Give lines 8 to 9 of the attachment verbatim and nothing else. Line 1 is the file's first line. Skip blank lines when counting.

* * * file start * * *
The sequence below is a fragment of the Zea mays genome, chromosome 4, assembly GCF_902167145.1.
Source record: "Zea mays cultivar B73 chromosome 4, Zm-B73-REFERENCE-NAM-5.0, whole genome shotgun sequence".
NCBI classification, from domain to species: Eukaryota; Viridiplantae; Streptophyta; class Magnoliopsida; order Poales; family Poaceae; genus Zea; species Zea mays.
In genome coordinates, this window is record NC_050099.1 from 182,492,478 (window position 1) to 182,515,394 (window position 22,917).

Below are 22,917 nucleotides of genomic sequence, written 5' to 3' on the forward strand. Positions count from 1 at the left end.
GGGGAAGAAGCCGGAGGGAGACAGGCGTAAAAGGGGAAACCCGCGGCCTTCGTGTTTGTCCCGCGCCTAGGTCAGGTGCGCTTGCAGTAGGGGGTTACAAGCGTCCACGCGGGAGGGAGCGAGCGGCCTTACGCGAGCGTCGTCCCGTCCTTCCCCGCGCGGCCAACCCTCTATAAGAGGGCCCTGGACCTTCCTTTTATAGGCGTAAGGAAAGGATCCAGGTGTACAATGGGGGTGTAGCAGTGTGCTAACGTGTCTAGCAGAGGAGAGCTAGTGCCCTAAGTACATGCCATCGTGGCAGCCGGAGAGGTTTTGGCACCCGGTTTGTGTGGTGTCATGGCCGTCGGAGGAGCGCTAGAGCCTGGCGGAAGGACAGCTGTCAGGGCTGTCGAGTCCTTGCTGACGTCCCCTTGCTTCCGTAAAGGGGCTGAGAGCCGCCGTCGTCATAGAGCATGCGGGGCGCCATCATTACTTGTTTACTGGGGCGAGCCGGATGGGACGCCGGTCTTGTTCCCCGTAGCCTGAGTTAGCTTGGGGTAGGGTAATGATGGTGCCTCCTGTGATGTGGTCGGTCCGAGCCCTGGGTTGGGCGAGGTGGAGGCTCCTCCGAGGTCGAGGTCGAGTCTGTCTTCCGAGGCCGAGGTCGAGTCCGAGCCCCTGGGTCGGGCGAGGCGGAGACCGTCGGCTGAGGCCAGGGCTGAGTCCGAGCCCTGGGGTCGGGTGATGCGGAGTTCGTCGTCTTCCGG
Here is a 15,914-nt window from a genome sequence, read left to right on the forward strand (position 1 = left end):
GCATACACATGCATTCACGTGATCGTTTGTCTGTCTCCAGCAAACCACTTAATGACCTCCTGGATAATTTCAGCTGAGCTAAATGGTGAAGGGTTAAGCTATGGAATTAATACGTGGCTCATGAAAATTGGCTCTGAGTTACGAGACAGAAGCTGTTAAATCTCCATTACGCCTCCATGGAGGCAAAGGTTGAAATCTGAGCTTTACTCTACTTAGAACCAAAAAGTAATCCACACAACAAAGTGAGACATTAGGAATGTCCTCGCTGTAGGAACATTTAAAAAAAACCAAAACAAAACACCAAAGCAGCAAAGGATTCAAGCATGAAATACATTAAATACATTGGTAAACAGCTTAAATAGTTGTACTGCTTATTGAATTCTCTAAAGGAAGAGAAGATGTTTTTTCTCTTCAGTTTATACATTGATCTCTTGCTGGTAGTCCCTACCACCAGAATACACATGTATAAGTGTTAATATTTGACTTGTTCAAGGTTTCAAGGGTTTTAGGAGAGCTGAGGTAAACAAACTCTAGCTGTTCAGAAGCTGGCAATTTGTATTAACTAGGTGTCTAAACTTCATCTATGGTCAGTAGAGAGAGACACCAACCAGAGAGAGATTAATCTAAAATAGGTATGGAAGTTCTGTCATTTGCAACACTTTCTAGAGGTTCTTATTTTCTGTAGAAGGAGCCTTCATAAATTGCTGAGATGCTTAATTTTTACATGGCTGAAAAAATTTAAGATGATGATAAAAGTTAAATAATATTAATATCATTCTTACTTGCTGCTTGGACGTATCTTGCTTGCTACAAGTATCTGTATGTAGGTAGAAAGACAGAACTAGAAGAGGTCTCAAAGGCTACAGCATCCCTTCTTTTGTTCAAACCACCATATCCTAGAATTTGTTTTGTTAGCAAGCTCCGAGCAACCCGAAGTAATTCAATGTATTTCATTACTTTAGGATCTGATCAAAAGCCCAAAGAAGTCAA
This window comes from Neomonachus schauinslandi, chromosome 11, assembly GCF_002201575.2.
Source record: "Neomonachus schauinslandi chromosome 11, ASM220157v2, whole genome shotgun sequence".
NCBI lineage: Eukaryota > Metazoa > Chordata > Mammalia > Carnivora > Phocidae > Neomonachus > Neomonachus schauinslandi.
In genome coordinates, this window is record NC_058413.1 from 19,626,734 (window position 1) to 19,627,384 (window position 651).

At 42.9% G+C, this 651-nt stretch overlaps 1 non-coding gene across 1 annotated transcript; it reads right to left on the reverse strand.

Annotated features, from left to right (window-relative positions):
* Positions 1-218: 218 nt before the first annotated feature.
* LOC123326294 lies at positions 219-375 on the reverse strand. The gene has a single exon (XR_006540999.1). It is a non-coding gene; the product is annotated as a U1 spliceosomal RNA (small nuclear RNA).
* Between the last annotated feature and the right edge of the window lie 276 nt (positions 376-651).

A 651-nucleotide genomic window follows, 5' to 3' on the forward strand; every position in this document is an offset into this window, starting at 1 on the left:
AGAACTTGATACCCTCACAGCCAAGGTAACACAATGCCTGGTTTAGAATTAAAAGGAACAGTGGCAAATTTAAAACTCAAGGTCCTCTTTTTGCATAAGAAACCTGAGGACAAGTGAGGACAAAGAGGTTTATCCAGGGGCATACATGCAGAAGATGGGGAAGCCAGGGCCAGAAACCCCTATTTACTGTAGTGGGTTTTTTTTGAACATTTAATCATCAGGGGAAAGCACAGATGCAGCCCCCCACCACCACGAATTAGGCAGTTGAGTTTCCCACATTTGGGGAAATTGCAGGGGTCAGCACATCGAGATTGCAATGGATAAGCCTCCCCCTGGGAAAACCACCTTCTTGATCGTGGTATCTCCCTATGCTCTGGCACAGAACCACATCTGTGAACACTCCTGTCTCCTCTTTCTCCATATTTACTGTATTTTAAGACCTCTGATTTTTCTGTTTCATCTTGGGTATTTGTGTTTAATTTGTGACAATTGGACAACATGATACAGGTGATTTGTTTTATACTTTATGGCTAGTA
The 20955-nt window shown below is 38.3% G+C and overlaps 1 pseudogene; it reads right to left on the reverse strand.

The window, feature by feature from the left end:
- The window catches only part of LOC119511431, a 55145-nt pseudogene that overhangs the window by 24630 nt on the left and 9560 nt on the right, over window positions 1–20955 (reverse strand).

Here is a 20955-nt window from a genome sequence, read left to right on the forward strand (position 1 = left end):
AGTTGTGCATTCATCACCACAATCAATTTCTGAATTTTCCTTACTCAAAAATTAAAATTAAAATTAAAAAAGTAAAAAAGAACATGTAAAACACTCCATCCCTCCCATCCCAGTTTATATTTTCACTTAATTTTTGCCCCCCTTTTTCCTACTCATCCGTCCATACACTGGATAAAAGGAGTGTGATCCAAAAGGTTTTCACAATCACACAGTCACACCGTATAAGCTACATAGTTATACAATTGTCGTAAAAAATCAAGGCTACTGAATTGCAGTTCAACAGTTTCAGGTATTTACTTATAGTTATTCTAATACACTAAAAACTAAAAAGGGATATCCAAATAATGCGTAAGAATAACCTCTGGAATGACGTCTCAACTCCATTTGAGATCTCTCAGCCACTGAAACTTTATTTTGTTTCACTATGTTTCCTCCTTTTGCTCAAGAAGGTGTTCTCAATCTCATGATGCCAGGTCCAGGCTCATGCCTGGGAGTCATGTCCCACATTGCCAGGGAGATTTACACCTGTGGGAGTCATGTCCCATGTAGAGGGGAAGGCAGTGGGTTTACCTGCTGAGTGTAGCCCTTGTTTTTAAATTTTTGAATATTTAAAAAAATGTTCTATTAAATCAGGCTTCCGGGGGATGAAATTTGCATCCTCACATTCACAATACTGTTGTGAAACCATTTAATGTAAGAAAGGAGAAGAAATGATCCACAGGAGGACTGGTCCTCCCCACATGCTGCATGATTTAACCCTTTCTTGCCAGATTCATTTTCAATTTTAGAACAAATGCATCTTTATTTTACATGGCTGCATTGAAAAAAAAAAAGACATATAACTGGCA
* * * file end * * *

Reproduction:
GCATACACATGCATTCACGTGATCGTTTGTCTGTCTCCAGCAAACCACTTAATGACCTCCTGGATAATTTCAGCTGAGCTAAATGGTGAAGGGTTAAGCTATGGAATTAATACGTGGCTCATGAAAATTGGCTCTGAGTTACGAGACAGAAGCTGTTAAATCTCCATTACGCCTCCATGGAGGCAAAGGTTGAAATCTGAGCTTTACTCTACTTAGAACCAAAAAGTAATCCACACAACAAAGTGAGACATTAGGAATGTCCTCGCTGTAGGAACATTTAAAAAAAACCAAAACAAAACACCAAAGCAGCAAAGGATTCAAGCATGAAATACATTAAATACATTGGTAAACAGCTTAAATAGTTGTACTGCTTATTGAATTCTCTAAAGGAAGAGAAGATGTTTTTTCTCTTCAGTTTATACATTGATCTCTTGCTGGTAGTCCCTACCACCAGAATACACATGTATAAGTGTTAATATTTGACTTGTTCAAGGTTTCAAGGGTTTTAGGAGAGCTGAGGTAAACAAACTCTAGCTGTTCAGAAGCTGGCAATTTGTATTAACTAGGTGTCTAAACTTCATCTATGGTCAGTAGAGAGAGACACCAACCAGAGAGAGATTAATCTAAAATAGGTATGGAAGTTCTGTCATTTGCAACACTTTCTAGAGGTTCTTATTTTCTGTAGAAGGAGCCTTCATAAATTGCTGAGATGCTTAATTTTTACATGGCTGAAAAAATTTAAGATGATGATAAAAGTTAAATAATATTAATATCATTCTTACTTGCTGCTTGGACGTATCTTGCTTGCTACAAGTATCTGTATGTAGGTAGAAAGACAGAACTAGAAGAGGTCTCAAAGGCTACAGCATCCCTTCTTTTGTTCAAACCACCATATCCTAGAATTTGTTTTGTTAGCAAGCTCCGAGCAACCCGAAGTAATTCAATGTATTTCATTACTTTAGGATCTGATCAAAAGCCCAAAGAAGTCAA
This window comes from Neomonachus schauinslandi, chromosome 11, assembly GCF_002201575.2.